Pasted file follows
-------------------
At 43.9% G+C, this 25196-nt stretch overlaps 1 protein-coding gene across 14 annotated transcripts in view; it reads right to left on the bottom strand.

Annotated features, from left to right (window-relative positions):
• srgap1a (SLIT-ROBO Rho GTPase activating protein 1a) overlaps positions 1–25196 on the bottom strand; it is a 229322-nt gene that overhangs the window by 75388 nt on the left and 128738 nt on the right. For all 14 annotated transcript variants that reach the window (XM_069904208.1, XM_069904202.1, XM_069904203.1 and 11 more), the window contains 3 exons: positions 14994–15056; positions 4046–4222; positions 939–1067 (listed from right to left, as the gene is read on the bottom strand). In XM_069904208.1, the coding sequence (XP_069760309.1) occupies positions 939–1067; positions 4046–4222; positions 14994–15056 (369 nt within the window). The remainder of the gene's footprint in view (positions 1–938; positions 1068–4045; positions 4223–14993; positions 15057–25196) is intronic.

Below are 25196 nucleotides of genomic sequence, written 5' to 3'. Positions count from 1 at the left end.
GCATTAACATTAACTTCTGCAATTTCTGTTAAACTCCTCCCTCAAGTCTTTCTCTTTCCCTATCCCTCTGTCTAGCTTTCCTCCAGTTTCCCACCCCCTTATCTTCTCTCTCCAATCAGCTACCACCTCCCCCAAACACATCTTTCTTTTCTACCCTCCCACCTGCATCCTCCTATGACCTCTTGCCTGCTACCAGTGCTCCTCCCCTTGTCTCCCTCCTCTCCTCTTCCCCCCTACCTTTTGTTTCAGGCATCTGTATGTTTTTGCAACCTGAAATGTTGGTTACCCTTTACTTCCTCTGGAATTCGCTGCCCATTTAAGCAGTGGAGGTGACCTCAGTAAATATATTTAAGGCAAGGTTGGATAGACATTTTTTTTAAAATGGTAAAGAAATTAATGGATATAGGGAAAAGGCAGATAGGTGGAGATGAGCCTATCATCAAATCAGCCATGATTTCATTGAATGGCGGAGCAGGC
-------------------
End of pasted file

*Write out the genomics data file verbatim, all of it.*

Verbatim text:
At 43.9% G+C, this 25196-nt stretch overlaps 1 protein-coding gene across 14 annotated transcripts in view; it reads right to left on the bottom strand.

Annotated features, from left to right (window-relative positions):
• srgap1a (SLIT-ROBO Rho GTPase activating protein 1a) overlaps positions 1–25196 on the bottom strand; it is a 229322-nt gene that overhangs the window by 75388 nt on the left and 128738 nt on the right. For all 14 annotated transcript variants that reach the window (XM_069904208.1, XM_069904202.1, XM_069904203.1 and 11 more), the window contains 3 exons: positions 14994–15056; positions 4046–4222; positions 939–1067 (listed from right to left, as the gene is read on the bottom strand). In XM_069904208.1, the coding sequence (XP_069760309.1) occupies positions 939–1067; positions 4046–4222; positions 14994–15056 (369 nt within the window). The remainder of the gene's footprint in view (positions 1–938; positions 1068–4045; positions 4223–14993; positions 15057–25196) is intronic.

Below are 25196 nucleotides of genomic sequence, written 5' to 3'. Positions count from 1 at the left end.
GCATTAACATTAACTTCTGCAATTTCTGTTAAACTCCTCCCTCAAGTCTTTCTCTTTCCCTATCCCTCTGTCTAGCTTTCCTCCAGTTTCCCACCCCCTTATCTTCTCTCTCCAATCAGCTACCACCTCCCCCAAACACATCTTTCTTTTCTACCCTCCCACCTGCATCCTCCTATGACCTCTTGCCTGCTACCAGTGCTCCTCCCCTTGTCTCCCTCCTCTCCTCTTCCCCCCTACCTTTTGTTTCAGGCATCTGTATGTTTTTGCAACCTGAAATGTTGGTTACCCTTTACTTCCTCTGGAATTCGCTGCCCATTTAAGCAGTGGAGGTGACCTCAGTAAATATATTTAAGGCAAGGTTGGATAGACATTTTTTTTAAAATGGTAAAGAAATTAATGGATATAGGGAAAAGGCAGATAGGTGGAGATGAGCCTATCATCAAATCAGCCATGATTTCATTGAATGGCGGAGCAGGC